It's been a quiet start to a hurricane season that is forecast to be quiet, and forecasters don't see that changing soon.
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The first little blip for the Lowcountry, a storm system, is expected to drop off the coast Saturday and meander between South Carolina and Georgia through Sunday before drifting south, according to the National Weather Service, Charleston. A similar stalled storm offshore in 2004 spun up into Hurricane Gaston in only a few days. But on Thursday, forecasting computers were not calling for that to happen.
The chance of rain is about 50 percent Saturday, but how much rain the system brings to Charleston depends on just where it sets up, said meteorologist Wendy Sellers, National Weather Service, Charleston.
Forecasters are keeping an eye on it, but "at this point, nobody is really calling for anything tropical," she said.
At least one hurricane prediction group called for an increased chance for the East Coast to see hurricanes develop from these storm systems this year.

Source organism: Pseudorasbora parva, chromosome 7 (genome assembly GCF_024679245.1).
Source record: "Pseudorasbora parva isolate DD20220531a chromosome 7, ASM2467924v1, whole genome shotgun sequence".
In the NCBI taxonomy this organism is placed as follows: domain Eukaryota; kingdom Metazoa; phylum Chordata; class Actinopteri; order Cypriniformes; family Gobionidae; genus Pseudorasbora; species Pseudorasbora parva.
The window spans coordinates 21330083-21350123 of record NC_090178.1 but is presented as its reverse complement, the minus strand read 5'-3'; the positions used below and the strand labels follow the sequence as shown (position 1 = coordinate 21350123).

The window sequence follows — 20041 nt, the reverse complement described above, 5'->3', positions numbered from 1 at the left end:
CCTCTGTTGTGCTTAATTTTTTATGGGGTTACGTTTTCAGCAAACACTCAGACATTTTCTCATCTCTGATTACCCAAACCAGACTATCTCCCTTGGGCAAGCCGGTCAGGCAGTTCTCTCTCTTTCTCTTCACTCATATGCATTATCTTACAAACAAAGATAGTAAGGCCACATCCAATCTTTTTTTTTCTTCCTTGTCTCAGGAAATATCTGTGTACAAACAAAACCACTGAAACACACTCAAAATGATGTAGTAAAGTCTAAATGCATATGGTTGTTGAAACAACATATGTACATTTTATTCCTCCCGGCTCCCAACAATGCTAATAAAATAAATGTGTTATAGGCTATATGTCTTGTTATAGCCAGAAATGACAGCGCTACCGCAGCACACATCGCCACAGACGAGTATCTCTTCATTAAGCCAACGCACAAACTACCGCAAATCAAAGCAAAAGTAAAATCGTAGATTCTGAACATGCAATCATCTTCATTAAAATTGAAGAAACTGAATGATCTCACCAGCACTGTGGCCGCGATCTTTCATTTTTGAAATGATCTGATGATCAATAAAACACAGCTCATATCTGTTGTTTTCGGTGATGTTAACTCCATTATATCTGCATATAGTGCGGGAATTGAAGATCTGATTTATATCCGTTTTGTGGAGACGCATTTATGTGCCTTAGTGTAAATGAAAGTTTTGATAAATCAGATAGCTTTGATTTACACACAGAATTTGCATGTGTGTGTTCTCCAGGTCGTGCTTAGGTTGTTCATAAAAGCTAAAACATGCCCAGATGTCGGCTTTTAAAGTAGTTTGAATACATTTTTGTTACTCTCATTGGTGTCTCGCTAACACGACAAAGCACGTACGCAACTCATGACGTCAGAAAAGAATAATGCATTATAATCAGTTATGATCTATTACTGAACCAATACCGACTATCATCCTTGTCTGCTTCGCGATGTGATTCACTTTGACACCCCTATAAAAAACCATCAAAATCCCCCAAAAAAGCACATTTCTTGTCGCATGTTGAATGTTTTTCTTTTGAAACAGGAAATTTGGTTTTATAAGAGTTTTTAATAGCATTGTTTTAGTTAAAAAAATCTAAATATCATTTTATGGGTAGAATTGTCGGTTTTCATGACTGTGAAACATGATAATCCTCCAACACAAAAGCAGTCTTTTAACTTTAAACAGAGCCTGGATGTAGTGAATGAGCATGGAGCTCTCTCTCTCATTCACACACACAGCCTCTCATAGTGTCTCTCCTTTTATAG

No Atlantic basin tropical cyclones have formed so far this season - a change from last year when two tropical storms had formed by June 17 and a third followed July 7. But the quiet start is more typical, said Gerry Bell, National Oceanic and Atmospheric Administration lead seasonal hurricane forecaster. On the average, only one or two storms form through July.
"Right now atmospheric conditions are not conducive for a hurricane to form," he said. "Tropical waves coming off of Africa are too weak and too far south to develop into tropical storms, and there is cool, dry air and sinking motion across the tropical Atlantic."
The national Climate Prediction Center global hazards outlook indicates conditions won't be conducive to a tropical storm for the next two weeks, Bell said.
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